Gaucher et al. have used functional genomics and flow cytometric analysis to determine the immune response to the very effective YF17D vaccine. YF17D vaccination resulted in a rapid and transient modulation of a large number of genes linked to activation of several components of the immune system spanning the innate and adaptive arms. Multiple unique interactions between the various effector arms of the immune system were observed, which are most likely responsible for the long-term protective immunity induced by the vaccine. However, it remains elusive which of these events post YF17D vaccination are essential and which ones are dispensable. This might become evident in the future when other vaccines are evaluated using the same approach. Nevertheless, we expect that some of the findings of this study will be either integrated into existing COPs or will facilitate the development of new COPs.
While genomics has been successfully used to identify new vaccine antigens [22], Gaucher’s et al. study highlights that genomics is also a promising tool for evaluating vaccine induced immune responses. Is it possible in the future to develop and test vaccines using solely genomics? Most likely not, however genomics will help us to better understand vaccine induced immune responses and might prevent failures like the STEP HIV vaccine trial. Another noteworthy result of the study is that the results of the human vaccine study correlated well with the results obtained using the in vitro MIMIC system. If confirmed in future studies, the MIMIC system might thus represent an efficient screening system to evaluate vaccines before conducting costly phase I clinical studies in humans.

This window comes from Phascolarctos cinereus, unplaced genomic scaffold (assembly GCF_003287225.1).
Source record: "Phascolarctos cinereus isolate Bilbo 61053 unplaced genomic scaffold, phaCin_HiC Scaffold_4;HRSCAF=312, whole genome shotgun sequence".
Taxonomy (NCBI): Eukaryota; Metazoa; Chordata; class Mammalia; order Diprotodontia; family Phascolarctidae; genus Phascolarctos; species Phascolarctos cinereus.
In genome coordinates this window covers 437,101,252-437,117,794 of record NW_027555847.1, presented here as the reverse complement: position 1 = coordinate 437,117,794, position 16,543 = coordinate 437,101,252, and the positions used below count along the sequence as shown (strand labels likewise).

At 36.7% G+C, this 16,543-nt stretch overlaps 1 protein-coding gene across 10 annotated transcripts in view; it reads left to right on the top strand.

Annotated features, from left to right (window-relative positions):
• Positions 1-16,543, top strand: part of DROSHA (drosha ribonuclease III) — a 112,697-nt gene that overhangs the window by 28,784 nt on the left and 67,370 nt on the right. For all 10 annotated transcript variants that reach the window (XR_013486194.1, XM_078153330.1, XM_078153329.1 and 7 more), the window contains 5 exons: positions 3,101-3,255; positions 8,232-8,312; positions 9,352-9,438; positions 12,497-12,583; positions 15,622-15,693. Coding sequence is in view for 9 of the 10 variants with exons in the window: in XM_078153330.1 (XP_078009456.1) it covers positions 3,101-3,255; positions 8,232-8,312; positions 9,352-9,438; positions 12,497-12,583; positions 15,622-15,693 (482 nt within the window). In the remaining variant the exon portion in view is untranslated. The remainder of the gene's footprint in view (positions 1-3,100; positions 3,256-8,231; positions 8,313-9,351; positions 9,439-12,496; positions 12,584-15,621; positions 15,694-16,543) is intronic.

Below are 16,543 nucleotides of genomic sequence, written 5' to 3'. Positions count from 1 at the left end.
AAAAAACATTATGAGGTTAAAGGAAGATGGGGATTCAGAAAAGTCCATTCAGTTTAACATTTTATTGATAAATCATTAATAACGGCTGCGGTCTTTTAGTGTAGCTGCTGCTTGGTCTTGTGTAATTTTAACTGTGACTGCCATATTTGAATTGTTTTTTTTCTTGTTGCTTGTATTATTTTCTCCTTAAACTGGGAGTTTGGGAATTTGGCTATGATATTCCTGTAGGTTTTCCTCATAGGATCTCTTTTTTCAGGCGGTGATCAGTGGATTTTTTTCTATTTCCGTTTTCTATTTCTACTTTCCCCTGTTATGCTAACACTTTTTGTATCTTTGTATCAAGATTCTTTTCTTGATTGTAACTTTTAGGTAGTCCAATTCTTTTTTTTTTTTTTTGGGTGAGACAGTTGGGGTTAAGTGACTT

In summary, Gaucher et al. used functional genomics to attempt to answer a question that has occupied a central place in the field of vaccine research since its beginning: How can we best evaluate the potency of a vaccine? Their results are encouraging and should entice the field to develop novel vaccine evaluation strategies. To close with Churchill, Gaucher’s et al. study ‘is not the end. It is not even the beginning of the end. But it is, perhaps, the end of the beginning [23].’
Key Issues
  • Vaccines have the ability to prevent disease by inducing long lasting immune responses. However, at present some of the biological correlates of immune-mediated protection are ill defined.
  • Gaucher et al. identifies several transcriptional nodes that are induced by the potent FY17D vaccine including IRF7, STAT1, and ETS2.
  • Induction of innate immune responses seem to be important for the activation of adaptive immune responses
  • The MIMIC system might be a useful screening tool to assess the potency of vaccines
Footnotes
Evaluation of: Gaucher D, Therrien R, Kettaf N et al. Yellow fever vaccine induces integrated multilineage and polyfunctional immune responses. J Exp Med. 2008 Dec 22;205(13):3119-31 [1].